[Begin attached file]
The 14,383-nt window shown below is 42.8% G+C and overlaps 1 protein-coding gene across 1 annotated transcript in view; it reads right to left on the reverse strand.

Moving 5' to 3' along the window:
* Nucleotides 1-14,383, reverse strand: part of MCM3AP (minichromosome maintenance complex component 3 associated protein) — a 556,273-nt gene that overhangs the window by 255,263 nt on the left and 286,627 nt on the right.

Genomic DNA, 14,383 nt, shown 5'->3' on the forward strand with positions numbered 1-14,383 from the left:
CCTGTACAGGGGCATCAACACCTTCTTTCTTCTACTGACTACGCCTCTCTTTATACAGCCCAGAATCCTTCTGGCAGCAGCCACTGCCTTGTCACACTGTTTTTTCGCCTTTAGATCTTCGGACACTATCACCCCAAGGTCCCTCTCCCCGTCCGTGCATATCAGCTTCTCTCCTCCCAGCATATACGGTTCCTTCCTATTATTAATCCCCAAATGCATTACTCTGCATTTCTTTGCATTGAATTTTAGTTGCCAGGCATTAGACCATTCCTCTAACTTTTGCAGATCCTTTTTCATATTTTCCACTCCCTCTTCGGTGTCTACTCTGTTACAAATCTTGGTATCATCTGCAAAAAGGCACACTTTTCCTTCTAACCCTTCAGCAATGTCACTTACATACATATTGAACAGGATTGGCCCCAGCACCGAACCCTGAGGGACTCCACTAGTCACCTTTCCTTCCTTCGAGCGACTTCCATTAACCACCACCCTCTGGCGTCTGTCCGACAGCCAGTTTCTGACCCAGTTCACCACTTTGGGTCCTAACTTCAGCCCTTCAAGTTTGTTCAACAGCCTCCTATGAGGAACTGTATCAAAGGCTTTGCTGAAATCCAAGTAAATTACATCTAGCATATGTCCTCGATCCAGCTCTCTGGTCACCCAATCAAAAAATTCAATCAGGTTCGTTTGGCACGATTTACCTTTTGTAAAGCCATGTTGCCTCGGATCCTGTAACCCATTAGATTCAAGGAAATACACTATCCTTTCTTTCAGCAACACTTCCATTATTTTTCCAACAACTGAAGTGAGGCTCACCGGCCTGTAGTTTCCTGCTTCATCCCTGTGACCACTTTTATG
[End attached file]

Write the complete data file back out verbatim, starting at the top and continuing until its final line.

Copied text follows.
The 14,383-nt window shown below is 42.8% G+C and overlaps 1 protein-coding gene across 1 annotated transcript in view; it reads right to left on the reverse strand.

Moving 5' to 3' along the window:
* Nucleotides 1-14,383, reverse strand: part of MCM3AP (minichromosome maintenance complex component 3 associated protein) — a 556,273-nt gene that overhangs the window by 255,263 nt on the left and 286,627 nt on the right.

Genomic DNA, 14,383 nt, shown 5'->3' on the forward strand with positions numbered 1-14,383 from the left:
CCTGTACAGGGGCATCAACACCTTCTTTCTTCTACTGACTACGCCTCTCTTTATACAGCCCAGAATCCTTCTGGCAGCAGCCACTGCCTTGTCACACTGTTTTTTCGCCTTTAGATCTTCGGACACTATCACCCCAAGGTCCCTCTCCCCGTCCGTGCATATCAGCTTCTCTCCTCCCAGCATATACGGTTCCTTCCTATTATTAATCCCCAAATGCATTACTCTGCATTTCTTTGCATTGAATTTTAGTTGCCAGGCATTAGACCATTCCTCTAACTTTTGCAGATCCTTTTTCATATTTTCCACTCCCTCTTCGGTGTCTACTCTGTTACAAATCTTGGTATCATCTGCAAAAAGGCACACTTTTCCTTCTAACCCTTCAGCAATGTCACTTACATACATATTGAACAGGATTGGCCCCAGCACCGAACCCTGAGGGACTCCACTAGTCACCTTTCCTTCCTTCGAGCGACTTCCATTAACCACCACCCTCTGGCGTCTGTCCGACAGCCAGTTTCTGACCCAGTTCACCACTTTGGGTCCTAACTTCAGCCCTTCAAGTTTGTTCAACAGCCTCCTATGAGGAACTGTATCAAAGGCTTTGCTGAAATCCAAGTAAATTACATCTAGCATATGTCCTCGATCCAGCTCTCTGGTCACCCAATCAAAAAATTCAATCAGGTTCGTTTGGCACGATTTACCTTTTGTAAAGCCATGTTGCCTCGGATCCTGTAACCCATTAGATTCAAGGAAATACACTATCCTTTCTTTCAGCAACACTTCCATTATTTTTCCAACAACTGAAGTGAGGCTCACCGGCCTGTAGTTTCCTGCTTCATCCCTGTGACCACTTTTATG